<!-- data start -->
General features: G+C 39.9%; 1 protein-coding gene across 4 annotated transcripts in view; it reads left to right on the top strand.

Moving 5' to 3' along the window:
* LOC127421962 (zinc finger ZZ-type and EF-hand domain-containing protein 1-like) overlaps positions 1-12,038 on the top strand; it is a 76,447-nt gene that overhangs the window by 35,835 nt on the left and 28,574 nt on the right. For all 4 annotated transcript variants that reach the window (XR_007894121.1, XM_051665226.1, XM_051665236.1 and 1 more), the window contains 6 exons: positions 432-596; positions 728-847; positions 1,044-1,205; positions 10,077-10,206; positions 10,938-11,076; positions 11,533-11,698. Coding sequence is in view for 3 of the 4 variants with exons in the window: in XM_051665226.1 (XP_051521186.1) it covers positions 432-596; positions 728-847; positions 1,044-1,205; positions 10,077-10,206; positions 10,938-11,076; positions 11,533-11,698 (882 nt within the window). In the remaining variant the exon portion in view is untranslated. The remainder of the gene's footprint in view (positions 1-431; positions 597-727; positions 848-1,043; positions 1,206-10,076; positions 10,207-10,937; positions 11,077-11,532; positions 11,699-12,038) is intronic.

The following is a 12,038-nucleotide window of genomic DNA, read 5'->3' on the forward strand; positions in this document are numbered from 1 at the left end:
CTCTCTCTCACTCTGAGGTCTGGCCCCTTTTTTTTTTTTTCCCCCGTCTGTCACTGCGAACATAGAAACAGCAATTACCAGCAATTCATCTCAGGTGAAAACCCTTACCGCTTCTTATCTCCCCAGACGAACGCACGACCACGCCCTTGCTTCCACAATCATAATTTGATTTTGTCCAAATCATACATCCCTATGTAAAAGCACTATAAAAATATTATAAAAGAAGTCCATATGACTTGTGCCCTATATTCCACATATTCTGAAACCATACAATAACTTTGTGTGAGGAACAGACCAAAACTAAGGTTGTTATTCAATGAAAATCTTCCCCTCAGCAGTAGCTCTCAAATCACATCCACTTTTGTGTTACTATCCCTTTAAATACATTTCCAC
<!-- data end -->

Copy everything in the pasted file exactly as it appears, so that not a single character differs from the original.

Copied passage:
General features: G+C 39.9%; 1 protein-coding gene across 4 annotated transcripts in view; it reads left to right on the top strand.

Moving 5' to 3' along the window:
* LOC127421962 (zinc finger ZZ-type and EF-hand domain-containing protein 1-like) overlaps positions 1-12,038 on the top strand; it is a 76,447-nt gene that overhangs the window by 35,835 nt on the left and 28,574 nt on the right. For all 4 annotated transcript variants that reach the window (XR_007894121.1, XM_051665226.1, XM_051665236.1 and 1 more), the window contains 6 exons: positions 432-596; positions 728-847; positions 1,044-1,205; positions 10,077-10,206; positions 10,938-11,076; positions 11,533-11,698. Coding sequence is in view for 3 of the 4 variants with exons in the window: in XM_051665226.1 (XP_051521186.1) it covers positions 432-596; positions 728-847; positions 1,044-1,205; positions 10,077-10,206; positions 10,938-11,076; positions 11,533-11,698 (882 nt within the window). In the remaining variant the exon portion in view is untranslated. The remainder of the gene's footprint in view (positions 1-431; positions 597-727; positions 848-1,043; positions 1,206-10,076; positions 10,207-10,937; positions 11,077-11,532; positions 11,699-12,038) is intronic.

The following is a 12,038-nucleotide window of genomic DNA, read 5'->3' on the forward strand; positions in this document are numbered from 1 at the left end:
CTCTCTCTCACTCTGAGGTCTGGCCCCTTTTTTTTTTTTTCCCCCGTCTGTCACTGCGAACATAGAAACAGCAATTACCAGCAATTCATCTCAGGTGAAAACCCTTACCGCTTCTTATCTCCCCAGACGAACGCACGACCACGCCCTTGCTTCCACAATCATAATTTGATTTTGTCCAAATCATACATCCCTATGTAAAAGCACTATAAAAATATTATAAAAGAAGTCCATATGACTTGTGCCCTATATTCCACATATTCTGAAACCATACAATAACTTTGTGTGAGGAACAGACCAAAACTAAGGTTGTTATTCAATGAAAATCTTCCCCTCAGCAGTAGCTCTCAAATCACATCCACTTTTGTGTTACTATCCCTTTAAATACATTTCCAC